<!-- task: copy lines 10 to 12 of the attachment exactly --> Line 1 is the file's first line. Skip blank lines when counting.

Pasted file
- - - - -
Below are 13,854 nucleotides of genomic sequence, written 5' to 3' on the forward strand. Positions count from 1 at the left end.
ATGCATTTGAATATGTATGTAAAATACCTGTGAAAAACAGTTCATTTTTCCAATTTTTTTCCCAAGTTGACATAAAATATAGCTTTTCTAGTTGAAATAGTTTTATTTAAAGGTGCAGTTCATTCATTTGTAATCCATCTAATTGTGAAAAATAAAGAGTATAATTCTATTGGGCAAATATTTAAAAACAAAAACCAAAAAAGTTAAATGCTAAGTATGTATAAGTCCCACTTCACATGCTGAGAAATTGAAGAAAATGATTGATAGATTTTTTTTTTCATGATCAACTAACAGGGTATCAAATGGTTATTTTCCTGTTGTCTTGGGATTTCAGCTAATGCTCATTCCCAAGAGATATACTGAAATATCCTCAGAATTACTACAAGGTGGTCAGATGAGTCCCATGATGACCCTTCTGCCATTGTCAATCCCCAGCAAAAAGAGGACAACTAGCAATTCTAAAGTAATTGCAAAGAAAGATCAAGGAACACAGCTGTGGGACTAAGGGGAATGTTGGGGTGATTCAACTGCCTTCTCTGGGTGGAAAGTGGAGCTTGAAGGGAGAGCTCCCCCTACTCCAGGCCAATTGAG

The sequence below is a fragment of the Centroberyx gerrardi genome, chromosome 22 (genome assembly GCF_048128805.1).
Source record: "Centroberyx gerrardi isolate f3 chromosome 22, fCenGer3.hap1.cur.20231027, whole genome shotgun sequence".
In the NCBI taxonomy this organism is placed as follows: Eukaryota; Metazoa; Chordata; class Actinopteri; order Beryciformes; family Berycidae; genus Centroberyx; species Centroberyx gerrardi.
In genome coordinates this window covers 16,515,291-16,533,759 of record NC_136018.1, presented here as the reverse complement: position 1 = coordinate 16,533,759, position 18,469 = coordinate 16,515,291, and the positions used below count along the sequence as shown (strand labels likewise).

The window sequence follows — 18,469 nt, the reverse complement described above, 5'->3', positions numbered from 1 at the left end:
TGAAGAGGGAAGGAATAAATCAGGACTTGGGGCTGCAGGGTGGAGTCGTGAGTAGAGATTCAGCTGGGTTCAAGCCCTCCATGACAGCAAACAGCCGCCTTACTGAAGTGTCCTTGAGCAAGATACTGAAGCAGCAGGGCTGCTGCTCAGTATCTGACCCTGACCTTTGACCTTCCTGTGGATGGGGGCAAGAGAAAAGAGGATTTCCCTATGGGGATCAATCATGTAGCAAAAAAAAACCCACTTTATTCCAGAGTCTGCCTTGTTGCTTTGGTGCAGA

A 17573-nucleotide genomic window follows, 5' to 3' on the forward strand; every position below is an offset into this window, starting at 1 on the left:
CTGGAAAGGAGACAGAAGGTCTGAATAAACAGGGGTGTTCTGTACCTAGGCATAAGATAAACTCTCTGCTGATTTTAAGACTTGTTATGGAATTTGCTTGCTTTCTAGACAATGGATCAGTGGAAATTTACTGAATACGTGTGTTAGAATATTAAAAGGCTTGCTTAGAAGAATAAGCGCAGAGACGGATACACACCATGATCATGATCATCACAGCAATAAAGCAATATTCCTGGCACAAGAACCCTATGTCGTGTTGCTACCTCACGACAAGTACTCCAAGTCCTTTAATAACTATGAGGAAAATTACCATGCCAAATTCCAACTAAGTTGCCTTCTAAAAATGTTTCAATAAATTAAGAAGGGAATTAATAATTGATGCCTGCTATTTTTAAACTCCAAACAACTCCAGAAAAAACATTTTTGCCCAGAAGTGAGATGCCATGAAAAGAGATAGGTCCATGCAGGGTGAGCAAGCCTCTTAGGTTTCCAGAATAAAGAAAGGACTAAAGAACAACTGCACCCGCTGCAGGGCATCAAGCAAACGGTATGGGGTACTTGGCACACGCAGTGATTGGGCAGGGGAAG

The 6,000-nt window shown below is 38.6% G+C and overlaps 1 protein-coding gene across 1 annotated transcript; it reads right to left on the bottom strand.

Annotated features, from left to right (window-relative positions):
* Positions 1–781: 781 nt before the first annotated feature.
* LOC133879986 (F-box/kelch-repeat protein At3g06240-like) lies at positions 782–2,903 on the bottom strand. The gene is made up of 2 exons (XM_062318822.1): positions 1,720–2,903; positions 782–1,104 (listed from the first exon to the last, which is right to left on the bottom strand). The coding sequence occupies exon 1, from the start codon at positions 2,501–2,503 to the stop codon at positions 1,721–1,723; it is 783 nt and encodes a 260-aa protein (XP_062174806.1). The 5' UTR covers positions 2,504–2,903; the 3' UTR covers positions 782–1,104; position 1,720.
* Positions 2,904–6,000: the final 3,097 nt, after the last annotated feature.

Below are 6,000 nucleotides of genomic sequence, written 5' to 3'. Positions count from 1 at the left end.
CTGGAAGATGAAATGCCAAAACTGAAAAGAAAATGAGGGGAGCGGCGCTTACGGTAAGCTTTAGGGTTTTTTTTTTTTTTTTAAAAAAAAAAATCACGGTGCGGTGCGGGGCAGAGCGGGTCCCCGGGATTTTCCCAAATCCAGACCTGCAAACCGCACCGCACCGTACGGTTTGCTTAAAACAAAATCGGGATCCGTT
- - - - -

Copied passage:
CTGGAAAGGAGACAGAAGGTCTGAATAAACAGGGGTGTTCTGTACCTAGGCATAAGATAAACTCTCTGCTGATTTTAAGACTTGTTATGGAATTTGCTTGCTTTCTAGACAATGGATCAGTGGAAATTTACTGAATACGTGTGTTAGAATATTAAAAGGCTTGCTTAGAAGAATAAGCGCAGAGACGGATACACACCATGATCATGATCATCACAGCAATAAAGCAATATTCCTGGCACAAGAACCCTATGTCGTGTTGCTACCTCACGACAAGTACTCCAAGTCCTTTAATAACTATGAGGAAAATTACCATGCCAAATTCCAACTAAGTTGCCTTCTAAAAATGTTTCAATAAATTAAGAAGGGAATTAATAATTGATGCCTGCTATTTTTAAACTCCAAACAACTCCAGAAAAAACATTTTTGCCCAGAAGTGAGATGCCATGAAAAGAGATAGGTCCATGCAGGGTGAGCAAGCCTCTTAGGTTTCCAGAATAAAGAAAGGACTAAAGAACAACTGCACCCGCTGCAGGGCATCAAGCAAACGGTATGGGGTACTTGGCACACGCAGTGATTGGGCAGGGGAAG

The 6,000-nt window shown below is 38.6% G+C and overlaps 1 protein-coding gene across 1 annotated transcript; it reads right to left on the bottom strand.

Annotated features, from left to right (window-relative positions):